Clinical Laboratory Outreach Program Sales Peformance: A “Goldilocks” Story

We are all familiar with the concept of a “normal,” bell-shaped curve. By definition, normal curves are frequency curves where most occurrences take place in the middle of the distribution and taper off on either side.  A comparison of a normal curve and sales performance in hospital-based outreach programs is shown below:


Un-bell curve (3)





The sales curve is anything but “normal.”  I call it the “un-bell” curve.  It is almost bell-shaped but upside down—the exact opposite of what we would expect.  Why?  In order to understand why, we need to view the detail (see chart of monthly net new business rate per sales representative below):

blogpicturesSource:  Chi Solutions, Inc., Fourteenth Comprehensive
National Laboratory Outreach Survey, 2015

The performance of outreach program sales representatives is weighted towards the low and high ends of the revenue scale.  Only 13 percent perform in the middle range of $6,000 per month.  Ironically, this number correlates with a common sales representative quota for the national independent laboratories such as Quest Diagnostics and LabCorp and demonstrates that outreach programs have a very different sales performance compared to the national laboratories.  There is wide variation in performance with very few in the middle and performance lumped at the low and high ends of the scale.  This is a “Goldilocks” type of story:  when they were good, they were very good; when they were bad, they were horrible.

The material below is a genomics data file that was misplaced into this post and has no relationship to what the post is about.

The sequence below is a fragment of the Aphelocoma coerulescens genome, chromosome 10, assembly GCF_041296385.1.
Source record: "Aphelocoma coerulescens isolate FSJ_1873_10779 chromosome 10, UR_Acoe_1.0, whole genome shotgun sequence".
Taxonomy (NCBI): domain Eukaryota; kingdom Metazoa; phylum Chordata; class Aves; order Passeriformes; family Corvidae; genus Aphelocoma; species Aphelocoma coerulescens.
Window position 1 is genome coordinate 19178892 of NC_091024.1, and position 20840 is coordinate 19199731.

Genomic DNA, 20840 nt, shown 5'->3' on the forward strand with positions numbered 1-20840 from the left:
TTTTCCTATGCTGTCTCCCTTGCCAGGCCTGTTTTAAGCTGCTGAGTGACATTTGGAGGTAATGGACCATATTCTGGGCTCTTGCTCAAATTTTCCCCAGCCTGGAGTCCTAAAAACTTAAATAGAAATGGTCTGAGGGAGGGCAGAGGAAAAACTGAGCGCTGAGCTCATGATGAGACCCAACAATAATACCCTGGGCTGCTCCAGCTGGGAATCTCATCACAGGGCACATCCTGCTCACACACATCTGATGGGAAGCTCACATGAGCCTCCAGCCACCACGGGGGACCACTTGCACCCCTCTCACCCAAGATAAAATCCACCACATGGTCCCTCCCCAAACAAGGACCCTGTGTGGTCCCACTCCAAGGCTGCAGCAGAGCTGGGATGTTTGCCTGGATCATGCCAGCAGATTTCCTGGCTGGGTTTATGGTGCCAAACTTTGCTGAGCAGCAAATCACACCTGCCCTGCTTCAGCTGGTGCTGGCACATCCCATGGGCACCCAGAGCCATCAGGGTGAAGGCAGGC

Why such a wide range in performance?  It’s because sales is an enigma in health care.  Most hospitals do not understand how to select, train, and manage professional sales representatives.  They have restrictive compensation systems that not competitive with the national laboratories overall and do not allow commission on new sales.  They lack performance management training, experience, and tools.  The end result is reflective of poor understanding and design.

I have a whole chapter dedicated to laboratory sales in my upcoming book, The Profit Machine in the Basement:  5% of Hospital Cost, Up to 50% of EBIDTA.  Unless you are a very large regional laboratory and can afford to build a professional sales infrastructure on your own, the easiest solution is to outsource sales to a company with a track record of performance.

To learn more about how Chi can drive sales performance for your laboratory, check out this link or contact me at (800) 860-5454; ext. 503.

Kathleen A. Murphy, PhD

Chief Executive Officer

Chi Solutions Inc.

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